Filipino residents of the Malaysian state of Sabah arrive with their belongings at the port of Jolo, the capital of Sulu province in southern Philippines early Monday, March 4, 2013 after fleeing Lahad Datu district of Sabah. The brother of Sultan Jamalul Kiram of the Sultanate of Sulu has occupied a Malaysian village in Lahad Datu with about 200 of its “Royal Army” followers since Feb. 9. (MNS photo)

MANILA, Mar 5 (Mabuhay) — Malacanang Tuesday gave assurances the Sabah standoff will not affect the planned formation of an Association of Southeast Asian Nations (ASEAN) Community by 2015.

“Hindi po magiging sagabal ito (Sabah standoff). Nakita po natin at the highest level, nag-usap na po si (Malaysian) Prime Minister Najib (Razak) at saka si Pangulong (Benigno) Aquino (III). Hindi ho namin ito nakitang isang obstacle,” said Presidential Spokesman Edwin Lacierda during the press briefing.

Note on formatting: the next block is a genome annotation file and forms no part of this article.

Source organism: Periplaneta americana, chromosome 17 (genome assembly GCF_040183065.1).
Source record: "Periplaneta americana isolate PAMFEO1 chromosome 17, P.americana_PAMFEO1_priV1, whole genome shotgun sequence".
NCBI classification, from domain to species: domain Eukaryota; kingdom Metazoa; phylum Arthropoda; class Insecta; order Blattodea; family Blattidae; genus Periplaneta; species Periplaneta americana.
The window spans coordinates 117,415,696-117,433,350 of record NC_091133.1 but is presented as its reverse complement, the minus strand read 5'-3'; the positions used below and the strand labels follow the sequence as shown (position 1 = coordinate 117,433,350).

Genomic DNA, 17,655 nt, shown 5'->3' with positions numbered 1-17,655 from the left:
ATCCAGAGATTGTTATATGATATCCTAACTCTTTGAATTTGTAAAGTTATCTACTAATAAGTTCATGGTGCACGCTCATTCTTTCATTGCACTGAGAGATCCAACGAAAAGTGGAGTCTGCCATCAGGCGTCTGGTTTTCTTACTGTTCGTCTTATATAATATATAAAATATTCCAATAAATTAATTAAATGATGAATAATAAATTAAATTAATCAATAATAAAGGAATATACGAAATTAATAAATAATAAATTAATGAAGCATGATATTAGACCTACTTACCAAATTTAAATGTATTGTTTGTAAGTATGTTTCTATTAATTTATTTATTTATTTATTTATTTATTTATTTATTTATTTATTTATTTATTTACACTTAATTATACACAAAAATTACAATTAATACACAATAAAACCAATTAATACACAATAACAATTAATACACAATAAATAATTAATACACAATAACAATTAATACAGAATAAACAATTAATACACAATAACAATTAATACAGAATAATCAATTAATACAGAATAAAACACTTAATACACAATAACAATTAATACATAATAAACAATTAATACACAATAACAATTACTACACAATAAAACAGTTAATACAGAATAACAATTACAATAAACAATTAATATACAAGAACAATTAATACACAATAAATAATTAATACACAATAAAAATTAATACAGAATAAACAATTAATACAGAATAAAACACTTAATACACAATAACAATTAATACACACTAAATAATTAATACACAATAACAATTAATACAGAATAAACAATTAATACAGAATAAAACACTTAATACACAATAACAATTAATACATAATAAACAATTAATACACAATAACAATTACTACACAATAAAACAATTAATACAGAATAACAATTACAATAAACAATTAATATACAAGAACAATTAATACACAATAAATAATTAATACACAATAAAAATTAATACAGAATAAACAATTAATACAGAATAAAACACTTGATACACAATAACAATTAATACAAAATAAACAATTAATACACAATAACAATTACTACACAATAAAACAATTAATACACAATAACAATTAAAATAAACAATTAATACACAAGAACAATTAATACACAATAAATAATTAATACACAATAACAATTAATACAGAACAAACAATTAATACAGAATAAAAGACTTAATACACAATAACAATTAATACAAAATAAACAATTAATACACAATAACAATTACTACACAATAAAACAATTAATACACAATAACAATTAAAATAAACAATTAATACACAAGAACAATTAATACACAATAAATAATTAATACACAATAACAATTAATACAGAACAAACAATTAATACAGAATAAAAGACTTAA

“I think that’s not going to be an issue. That’s the reason why the President… His perspective is much broader. He cares not only for the 180 people in Lahud Datu, he cares not only for the 800,000 Filipinos in Sabah, he also has to be concerned with the interest of the 95 million Filipinos here in the Philippines. We have a national interest to protect and to promote,” he noted.

The ASEAN Community was the materialization of full integration in a prosperous and peaceful region marked by increasing interaction in the political and economic fields among the ASEAN nations.

It will be based on three pillars — a security community, an economic community, and a socio-cultural community.

The formation of the ASEAN Community is also expected to lead to the creation of a “single market and production base region” with free flow of goods, services, and capital.

ASEAN member States include Brunei Darussalam, Cambodia, Indonesia, Lao PDR, Malaysia, Philippines, Singapore, Thailand, Myanmar and Vietnam.

This year, Brunei will be hosting the ASEAN Summit with its theme “Our People, Our Future Together.” (MNS)